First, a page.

Journal article

The Risk of Contracting COVID-19 Is Not Increased in Patients With Celiac Disease

Jamie Zhen, Juan Pablo Stefanolo, Maria de la Paz Temprano, Sebastian Tedesco, Caroline Seiler, Alberto Fernandez Caminero, Enrique de-Madaria, Miguel Montoro Huguet, Santiago Vivas, Sonia Isabel Niveloni, Premysl Bercik, Edgardo Smecuol, Luis Uscanga, Elena Trucco, Virginia Lopez, Carolina Olano, Pasquale Mansueto, Antonio Carroccio, Peter HR Green, Andrew Day Show all

Clinical Gastroenterology and Hepatology | ELSEVIER SCIENCE INC | Published : 2021

Abstract

The World Health Organization declared coronavirus disease-2019 (COVID-19) a global pandemic in March 2020. Since then, there are more than 34 million cases of COVID-19 leading to more than 1 million deaths worldwide. Numerous studies suggest that celiac disease (CeD), a chronic immune-mediated gastrointestinal condition triggered by gluten, is associated with an increased risk of respiratory infections.1-3 However, how it relates to the risk of COVID-19 is unknown. To address this gap, we conducted a cross-sectional study to evaluate whether patients with self-reported CeD are at an increased risk of contracting COVID-19.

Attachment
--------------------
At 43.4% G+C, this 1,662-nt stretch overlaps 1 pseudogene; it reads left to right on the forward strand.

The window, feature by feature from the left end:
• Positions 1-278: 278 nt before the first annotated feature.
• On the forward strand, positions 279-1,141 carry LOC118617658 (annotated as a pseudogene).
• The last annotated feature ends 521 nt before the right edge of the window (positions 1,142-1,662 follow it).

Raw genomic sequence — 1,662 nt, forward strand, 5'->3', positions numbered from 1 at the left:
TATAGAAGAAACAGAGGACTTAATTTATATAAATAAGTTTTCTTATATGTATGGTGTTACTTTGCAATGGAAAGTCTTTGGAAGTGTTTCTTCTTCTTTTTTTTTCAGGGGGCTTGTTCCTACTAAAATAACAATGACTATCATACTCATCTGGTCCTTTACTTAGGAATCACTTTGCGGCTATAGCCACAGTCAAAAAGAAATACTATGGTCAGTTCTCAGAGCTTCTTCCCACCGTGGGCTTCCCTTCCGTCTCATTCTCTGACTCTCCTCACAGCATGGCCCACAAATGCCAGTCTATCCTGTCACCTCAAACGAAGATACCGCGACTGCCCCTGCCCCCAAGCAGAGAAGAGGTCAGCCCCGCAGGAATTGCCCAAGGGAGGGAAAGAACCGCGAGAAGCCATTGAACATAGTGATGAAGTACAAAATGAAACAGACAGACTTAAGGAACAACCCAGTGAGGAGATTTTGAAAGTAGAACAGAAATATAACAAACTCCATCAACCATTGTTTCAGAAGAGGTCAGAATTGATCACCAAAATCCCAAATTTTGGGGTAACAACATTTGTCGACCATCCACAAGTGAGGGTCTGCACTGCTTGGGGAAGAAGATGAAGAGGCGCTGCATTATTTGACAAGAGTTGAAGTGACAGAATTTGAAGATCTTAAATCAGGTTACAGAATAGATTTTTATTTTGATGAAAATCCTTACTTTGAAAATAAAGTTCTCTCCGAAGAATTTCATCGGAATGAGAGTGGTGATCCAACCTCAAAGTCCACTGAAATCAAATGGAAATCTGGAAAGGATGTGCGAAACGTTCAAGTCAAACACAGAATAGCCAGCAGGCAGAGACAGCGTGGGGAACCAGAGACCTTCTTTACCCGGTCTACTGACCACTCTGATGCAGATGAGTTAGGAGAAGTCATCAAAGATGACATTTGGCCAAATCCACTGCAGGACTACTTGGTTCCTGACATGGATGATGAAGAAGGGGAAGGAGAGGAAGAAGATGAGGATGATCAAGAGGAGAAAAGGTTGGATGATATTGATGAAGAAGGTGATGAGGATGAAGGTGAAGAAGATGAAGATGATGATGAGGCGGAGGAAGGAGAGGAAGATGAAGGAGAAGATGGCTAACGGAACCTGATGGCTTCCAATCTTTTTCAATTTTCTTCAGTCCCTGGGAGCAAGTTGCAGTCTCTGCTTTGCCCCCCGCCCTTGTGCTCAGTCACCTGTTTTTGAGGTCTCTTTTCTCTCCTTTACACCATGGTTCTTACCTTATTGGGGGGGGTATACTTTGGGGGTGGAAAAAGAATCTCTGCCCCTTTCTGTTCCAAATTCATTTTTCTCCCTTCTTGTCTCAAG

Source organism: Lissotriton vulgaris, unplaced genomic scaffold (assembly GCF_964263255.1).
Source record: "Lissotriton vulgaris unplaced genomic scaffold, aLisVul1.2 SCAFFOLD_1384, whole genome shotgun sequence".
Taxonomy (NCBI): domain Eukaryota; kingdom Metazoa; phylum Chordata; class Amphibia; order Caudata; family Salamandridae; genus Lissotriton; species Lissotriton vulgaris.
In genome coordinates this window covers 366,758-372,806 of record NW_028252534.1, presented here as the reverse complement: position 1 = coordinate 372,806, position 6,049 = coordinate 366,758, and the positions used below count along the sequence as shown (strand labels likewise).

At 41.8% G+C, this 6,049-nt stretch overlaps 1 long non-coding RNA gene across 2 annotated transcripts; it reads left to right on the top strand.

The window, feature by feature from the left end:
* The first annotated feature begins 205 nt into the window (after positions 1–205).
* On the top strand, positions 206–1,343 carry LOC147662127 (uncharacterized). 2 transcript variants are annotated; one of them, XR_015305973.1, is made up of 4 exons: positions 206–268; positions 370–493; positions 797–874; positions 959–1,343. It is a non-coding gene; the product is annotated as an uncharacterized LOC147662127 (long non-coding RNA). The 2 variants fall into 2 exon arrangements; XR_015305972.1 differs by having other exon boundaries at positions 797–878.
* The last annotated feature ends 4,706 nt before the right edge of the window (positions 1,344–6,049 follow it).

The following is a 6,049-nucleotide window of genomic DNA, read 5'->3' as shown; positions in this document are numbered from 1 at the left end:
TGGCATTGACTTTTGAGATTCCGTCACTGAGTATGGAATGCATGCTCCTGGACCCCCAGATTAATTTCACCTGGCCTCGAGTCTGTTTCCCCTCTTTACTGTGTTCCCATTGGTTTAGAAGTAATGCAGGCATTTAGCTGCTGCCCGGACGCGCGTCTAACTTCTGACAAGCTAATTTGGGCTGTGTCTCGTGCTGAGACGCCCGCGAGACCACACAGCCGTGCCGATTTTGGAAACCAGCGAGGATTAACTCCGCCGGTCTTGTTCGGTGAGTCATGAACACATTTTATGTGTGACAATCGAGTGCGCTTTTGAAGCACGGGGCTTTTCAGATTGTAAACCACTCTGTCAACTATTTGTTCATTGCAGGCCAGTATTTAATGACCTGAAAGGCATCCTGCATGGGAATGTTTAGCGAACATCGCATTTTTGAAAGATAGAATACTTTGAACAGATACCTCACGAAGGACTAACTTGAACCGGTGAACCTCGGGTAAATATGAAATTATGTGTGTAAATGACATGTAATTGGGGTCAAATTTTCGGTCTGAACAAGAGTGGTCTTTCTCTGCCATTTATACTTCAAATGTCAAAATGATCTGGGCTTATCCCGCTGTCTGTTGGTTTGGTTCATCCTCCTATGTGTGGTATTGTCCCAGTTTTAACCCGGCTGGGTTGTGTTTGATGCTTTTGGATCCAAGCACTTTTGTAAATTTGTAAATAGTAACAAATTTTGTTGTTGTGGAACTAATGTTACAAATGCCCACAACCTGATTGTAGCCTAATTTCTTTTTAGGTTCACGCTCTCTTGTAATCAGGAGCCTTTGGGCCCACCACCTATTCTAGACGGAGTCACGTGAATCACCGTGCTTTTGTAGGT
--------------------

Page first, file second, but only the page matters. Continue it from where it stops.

University of Melbourne Researchers

Grants

Awarded by CIHR


Funding Acknowledgements

Caroline Seiler received an Ontario Graduate Scholarship. Jason Tye-Din is supported by an NHMRC Investigator Grant and the University of Melbourne Centenary Fellowship. Elena F. Verdu is funded by CCC GIA and CIHRPJT168840 and holds CRC award. Benjamin Lebwohl is supported by The Louis and Gloria Flanzer Philanthropic Trust. Maria Ines Pinto-Sanchez received an Innovation Grant from CCC, Medicine Internal Career Research Award, Division of Gastroenterology AFP grant, and Farncombe Family Digestive Health Research Institute Award.